Across the world people seem blind to their surroundings, always fiddling on their phone or computer avoiding eye contact at all costs. Yet place a piece of public art in front of them and suddenly you will find a complete stranger asking your opinion. Public art takes up space in an urban environment, inviting us to notice it, it intervenes in our everyday routines and I like that. It breaks up the monotonous and sometimes oppressive nature of the working city life. I think such artistic creations – be they aesthetically beautiful, thought provoking, amusing or strange – are worthwhile. They have value - but are they really worth the final dollar value.
Public art, by the nature of it is controversial. Personally I love to see sculptures and paintings when I walk down the street. It provides a new way to experience what could otherwise be a very bland landscape. However I am very aware of the often obscene price tags that comes with public art.
The Australian government estimated they spend an average of $4000 a day on public art. This assumedly pays for commission, transportation, and installation. Arts Minister Joy Burch said just over $7.5million was spent for 109 works between 2007 and 20012 in Australia. It could be said this money would be better spent. It could be spent trying to aid problems in our society such as hunger, the homeless, poverty and government debts. It could go towards medical research or even our fixing roads. Basically I am saying there is a whole list of things this money could go towards, a lot of people that could really benefit from it.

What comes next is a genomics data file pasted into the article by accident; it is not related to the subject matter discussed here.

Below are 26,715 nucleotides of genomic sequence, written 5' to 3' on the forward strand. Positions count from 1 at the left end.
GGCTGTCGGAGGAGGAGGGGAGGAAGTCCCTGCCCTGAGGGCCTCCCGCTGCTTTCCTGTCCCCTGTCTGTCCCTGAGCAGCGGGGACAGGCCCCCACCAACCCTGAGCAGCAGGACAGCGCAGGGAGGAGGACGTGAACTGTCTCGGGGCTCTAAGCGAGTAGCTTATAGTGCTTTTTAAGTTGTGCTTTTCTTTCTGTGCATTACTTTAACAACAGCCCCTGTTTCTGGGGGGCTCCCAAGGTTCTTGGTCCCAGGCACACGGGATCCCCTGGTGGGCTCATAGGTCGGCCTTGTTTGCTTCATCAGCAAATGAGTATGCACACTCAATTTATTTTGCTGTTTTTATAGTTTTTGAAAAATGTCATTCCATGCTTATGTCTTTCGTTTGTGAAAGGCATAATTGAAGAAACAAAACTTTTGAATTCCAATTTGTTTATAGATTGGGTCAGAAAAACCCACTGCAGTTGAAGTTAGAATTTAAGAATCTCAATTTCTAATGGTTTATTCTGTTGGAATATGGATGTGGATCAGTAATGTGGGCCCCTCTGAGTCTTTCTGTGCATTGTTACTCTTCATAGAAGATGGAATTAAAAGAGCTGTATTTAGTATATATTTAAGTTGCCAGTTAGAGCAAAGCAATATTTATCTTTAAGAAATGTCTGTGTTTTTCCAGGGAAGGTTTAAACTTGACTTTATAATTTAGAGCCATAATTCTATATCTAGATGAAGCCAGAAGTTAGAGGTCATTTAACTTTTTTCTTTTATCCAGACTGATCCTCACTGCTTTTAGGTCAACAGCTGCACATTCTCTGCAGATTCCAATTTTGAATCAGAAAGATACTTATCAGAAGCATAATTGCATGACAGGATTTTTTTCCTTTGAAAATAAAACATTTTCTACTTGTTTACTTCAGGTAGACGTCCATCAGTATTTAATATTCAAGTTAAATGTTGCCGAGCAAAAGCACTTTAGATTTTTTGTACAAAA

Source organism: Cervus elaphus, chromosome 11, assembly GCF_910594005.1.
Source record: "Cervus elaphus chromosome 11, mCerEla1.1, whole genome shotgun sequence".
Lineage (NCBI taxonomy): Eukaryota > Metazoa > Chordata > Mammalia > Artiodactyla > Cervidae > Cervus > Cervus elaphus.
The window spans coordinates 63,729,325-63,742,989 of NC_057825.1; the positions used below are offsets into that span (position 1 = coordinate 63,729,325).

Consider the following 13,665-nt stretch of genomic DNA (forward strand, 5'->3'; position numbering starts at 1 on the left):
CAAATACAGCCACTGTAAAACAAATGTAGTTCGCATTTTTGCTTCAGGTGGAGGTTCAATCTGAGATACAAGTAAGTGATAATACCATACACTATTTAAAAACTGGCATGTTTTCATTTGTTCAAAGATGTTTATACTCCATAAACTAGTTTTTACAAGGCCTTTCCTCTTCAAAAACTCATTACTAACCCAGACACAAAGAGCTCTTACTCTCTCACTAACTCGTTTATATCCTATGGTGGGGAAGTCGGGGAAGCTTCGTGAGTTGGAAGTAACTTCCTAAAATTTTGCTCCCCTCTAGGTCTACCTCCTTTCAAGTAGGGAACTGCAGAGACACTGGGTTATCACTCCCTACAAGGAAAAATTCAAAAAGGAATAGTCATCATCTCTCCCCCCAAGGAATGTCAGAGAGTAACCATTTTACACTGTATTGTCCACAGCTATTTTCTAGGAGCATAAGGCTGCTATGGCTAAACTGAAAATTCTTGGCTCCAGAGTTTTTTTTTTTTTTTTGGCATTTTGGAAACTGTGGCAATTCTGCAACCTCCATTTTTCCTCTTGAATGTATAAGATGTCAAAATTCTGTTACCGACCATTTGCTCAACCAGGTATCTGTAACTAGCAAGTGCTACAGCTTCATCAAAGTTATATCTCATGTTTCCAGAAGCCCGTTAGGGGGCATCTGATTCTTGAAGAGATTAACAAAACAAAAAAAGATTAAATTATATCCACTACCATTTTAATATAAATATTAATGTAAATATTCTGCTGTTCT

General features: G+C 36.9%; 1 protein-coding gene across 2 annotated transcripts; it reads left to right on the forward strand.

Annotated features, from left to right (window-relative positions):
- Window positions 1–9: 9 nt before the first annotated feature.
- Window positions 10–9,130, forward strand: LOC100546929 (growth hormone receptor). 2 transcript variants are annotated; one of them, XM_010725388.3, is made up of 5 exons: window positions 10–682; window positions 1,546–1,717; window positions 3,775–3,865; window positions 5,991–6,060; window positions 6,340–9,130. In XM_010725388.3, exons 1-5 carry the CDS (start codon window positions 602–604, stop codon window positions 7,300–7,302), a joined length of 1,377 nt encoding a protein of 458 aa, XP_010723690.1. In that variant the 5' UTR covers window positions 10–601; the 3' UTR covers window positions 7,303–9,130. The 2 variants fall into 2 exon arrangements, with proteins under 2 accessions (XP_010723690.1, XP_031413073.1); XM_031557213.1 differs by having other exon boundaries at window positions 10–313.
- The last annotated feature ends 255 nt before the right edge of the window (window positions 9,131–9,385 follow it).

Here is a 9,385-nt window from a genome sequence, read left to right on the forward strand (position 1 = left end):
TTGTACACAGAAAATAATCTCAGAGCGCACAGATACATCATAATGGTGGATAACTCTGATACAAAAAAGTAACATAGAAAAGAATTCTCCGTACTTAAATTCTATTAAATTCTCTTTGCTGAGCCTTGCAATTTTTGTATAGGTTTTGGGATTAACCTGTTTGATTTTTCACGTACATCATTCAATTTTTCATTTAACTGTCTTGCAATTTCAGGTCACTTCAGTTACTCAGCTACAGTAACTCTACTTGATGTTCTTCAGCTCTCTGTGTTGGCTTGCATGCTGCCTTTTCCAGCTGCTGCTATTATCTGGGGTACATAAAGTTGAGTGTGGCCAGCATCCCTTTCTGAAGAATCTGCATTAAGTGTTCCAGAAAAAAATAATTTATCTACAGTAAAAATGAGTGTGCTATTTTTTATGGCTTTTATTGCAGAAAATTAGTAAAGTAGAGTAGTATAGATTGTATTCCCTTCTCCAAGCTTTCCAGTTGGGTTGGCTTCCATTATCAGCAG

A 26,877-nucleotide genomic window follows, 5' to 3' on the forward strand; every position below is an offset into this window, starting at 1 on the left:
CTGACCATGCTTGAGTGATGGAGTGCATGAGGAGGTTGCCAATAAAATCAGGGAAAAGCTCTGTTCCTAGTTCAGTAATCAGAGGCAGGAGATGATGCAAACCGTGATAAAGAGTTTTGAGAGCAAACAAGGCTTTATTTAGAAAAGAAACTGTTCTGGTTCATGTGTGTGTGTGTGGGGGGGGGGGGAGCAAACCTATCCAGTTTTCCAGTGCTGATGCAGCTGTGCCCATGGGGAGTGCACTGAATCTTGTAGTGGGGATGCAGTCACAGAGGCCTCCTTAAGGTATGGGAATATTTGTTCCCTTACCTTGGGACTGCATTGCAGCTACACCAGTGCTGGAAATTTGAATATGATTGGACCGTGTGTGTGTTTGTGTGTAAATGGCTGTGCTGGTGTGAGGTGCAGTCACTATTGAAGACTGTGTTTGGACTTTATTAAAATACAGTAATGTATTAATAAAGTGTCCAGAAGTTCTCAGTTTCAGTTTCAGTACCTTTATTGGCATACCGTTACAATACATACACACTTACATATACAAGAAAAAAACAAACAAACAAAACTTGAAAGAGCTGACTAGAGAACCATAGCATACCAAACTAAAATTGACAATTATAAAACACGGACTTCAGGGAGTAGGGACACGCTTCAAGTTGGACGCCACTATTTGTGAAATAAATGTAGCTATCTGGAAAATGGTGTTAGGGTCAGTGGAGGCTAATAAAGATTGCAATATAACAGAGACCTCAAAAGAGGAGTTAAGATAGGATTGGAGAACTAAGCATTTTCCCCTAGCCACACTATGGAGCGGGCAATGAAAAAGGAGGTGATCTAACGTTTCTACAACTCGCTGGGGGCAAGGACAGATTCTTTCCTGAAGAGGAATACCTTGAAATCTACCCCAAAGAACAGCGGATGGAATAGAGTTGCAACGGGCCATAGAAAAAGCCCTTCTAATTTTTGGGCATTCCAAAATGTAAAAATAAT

Public art does however contribute to the economy. President of the Public Art Fund in New York City, Susan K. Freedman said “York’s Waterfalls cost about $15.5 million; they brought in, according to the Public Art Fund, $69 million for the city”. Art attracts tourists and tourists bring money. There is a lot of art that isn’t really aimed at tourists. It’s often only seen by locals and a lot of this art isn’t taken well my local communities because its not “good art”. If an artist makes good art, people will pay them for it. I think in some cases the government is not funding the people that make good art, its funding people that cannot make art good enough to sell.
There is a very thin line between good and bad public art. I think “good” public art should reflect an understanding and appreciation of the community’s values and principals. It should be sympathetic to the environment it is to be placed in and it should make an impact on the viewer – if only for a short while.
Public art although subjective, is a huge part of what makes our cities interesting. It reaches people who don’t otherwise go to galleries. It encourages us to talk about it. It links us together not as communities but as human beings. It has value, and it’s a value worth more than the financial costs.
In the end I don’t think it’s a case of helping people or having public art – I think it’s a case of having both.
This journal is not meant to offend anyone it is simply a topic I found interesting and I thought worth discussing as it is relevant worldwide.
I am sorry to say I have just done a bit of a boo boo and cut open my finger - nothing like stitches lol
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